In 2007, the Xbox 360/PS3 generation got their first taste of what that generation of gaming would be. Both COD 4: Modern Warfare and Halo 3 launched in 2007. Halo 3 remained the top played game on Xbox Live for 3 straight years, maintaining its top spot through both COD: MW and COD: MW2. In 2010, COD: Black Ops and Halo: Reach, were the two most played games of the year, and Reach remained in the top 10 most played games until 2012. To put these numbers in context, Halo 3, during its 3 year peak, had roughly 1.1 million unique users A DAY. Halo: Reach fell to about 900,000 unique users during its peak. Simply put, these 2 games helped Halo dominate the top 5 most played games from 2007 to 2011.
(Below: Halo 3 and Halo: Reach UU/Day 1 year after each game release)
Fast forward to Bungie’s exit and 343 taking over the Halo franchise. In November 2012, Halo 4 is released to critical and commercial success. Halo 4 sold 9.05 million copies (Halo 3 sold 11.91 million and Halo: Reach sold 9.5 million). Let’s look at the online user activity for Halo 4’s lifespan.
Within a week, COD: BLOPS 2 is released, cutting Halo 4’s multiplayer population in half (above). Within a year of Halo 4’s release, the online community for that game shrank to 20K unique users per day (below).
WTF happened to Halo?
Simply put, 343 tried something new for Halo, and the fans responded by dropping the MP. With Halo 4, 343 tried to introduce weapon load outs, kill streak perks in the form of weapon drops, a create-a-class that mirrors COD and a new way of balancing out active and passive equipment. We also got overpowered and unbalanced weapons, fewer game modes than previous Halo installments, and a lackluster response to community feedback.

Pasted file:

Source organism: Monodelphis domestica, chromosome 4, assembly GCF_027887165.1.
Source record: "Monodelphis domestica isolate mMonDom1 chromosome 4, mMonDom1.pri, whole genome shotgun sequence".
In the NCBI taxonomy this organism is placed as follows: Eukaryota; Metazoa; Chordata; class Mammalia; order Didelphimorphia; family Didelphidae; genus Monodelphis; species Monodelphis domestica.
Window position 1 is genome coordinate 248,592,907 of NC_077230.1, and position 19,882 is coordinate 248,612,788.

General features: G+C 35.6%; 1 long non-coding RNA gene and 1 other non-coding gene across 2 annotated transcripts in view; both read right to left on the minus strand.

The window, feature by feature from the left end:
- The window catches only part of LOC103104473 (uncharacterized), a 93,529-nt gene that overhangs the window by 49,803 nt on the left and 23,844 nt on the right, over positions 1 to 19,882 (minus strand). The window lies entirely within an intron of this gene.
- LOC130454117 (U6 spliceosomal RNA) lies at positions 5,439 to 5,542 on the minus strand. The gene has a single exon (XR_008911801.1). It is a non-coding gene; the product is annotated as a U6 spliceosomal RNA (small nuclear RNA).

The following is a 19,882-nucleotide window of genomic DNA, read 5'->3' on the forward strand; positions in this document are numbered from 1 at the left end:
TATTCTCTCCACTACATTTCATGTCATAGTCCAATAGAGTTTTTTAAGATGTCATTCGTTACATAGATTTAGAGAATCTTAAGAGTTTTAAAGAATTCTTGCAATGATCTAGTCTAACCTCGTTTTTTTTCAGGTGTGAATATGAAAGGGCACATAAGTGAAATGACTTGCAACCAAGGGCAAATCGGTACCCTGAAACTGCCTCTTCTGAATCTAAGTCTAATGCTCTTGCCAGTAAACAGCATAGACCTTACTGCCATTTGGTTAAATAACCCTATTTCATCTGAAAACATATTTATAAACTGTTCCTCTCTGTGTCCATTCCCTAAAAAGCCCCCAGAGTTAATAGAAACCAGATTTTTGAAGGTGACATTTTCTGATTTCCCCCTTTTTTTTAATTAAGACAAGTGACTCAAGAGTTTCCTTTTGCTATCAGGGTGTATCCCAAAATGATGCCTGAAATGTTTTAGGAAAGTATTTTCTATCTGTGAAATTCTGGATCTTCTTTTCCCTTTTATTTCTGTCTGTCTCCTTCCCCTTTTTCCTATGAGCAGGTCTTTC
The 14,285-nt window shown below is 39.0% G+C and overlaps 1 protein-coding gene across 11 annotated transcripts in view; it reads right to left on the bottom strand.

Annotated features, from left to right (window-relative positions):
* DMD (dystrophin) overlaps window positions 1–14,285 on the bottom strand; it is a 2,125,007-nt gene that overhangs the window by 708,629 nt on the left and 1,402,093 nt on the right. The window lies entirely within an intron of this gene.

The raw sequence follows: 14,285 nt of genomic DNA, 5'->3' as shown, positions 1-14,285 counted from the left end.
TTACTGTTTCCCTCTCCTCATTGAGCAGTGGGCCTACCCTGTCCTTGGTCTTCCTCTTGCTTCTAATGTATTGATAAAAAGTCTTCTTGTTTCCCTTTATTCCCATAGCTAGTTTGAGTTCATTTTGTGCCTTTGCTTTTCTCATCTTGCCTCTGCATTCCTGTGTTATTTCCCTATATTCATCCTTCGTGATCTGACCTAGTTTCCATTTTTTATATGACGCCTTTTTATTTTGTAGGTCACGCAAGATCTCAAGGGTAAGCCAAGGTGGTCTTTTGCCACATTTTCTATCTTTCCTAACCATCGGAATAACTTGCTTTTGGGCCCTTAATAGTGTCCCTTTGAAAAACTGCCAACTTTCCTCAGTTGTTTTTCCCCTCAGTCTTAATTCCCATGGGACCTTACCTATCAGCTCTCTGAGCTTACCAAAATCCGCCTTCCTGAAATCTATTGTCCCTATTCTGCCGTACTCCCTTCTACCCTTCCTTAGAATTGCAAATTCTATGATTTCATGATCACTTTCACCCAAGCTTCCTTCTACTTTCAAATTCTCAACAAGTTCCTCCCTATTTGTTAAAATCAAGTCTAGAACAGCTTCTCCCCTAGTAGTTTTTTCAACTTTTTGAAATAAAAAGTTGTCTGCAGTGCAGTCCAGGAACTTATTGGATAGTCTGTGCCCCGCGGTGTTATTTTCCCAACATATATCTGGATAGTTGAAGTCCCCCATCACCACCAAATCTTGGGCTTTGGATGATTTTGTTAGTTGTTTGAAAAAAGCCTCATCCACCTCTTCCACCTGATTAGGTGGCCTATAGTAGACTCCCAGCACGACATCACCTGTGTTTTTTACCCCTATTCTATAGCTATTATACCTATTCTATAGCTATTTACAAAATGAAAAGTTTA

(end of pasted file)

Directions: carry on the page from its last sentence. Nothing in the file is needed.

Ultimately, we got a new developer to handle one of the most beloved franchises in gaming history. They tried to fix something that wasn’t necessarily broken. The numbers above show a game that sold as well as any other Halo, but one that people didn’t play online. They show a game that tried to borrow from the twitch shooters, but inadvertently watered down its own experience and alienated half of its fan base. Then when COD entered the picture, half of the population that was left was gone. Of the top 10 bestselling shooters for the Xbox 360, the Halo franchise was the ONLY arena style shooter, amidst a sea of twitch shooters.
What this means for Halo 5
In November, Microsoft is releasing a The Master Chief Collection. This package includes Halo 1, 2, 3, 4 and all their maps. This isn’t fan service by Microsoft, or a quick cash grab. This is them and 343 using us as guinea pigs, and using the MP data we generate to mold the next Halo. This is our chance, our golden opportunity to play the Halo games we all love, the ones that defined console shooters, the one that made Xbox Live a household name. This is our chance to show 343 the game we want by playing the games we love. Let’s show Microsoft and 343 the game we want, the Halo we as loyal fans deserve, because if we don’t, this could lead to the end of the Halo franchise.
– Alex Reyes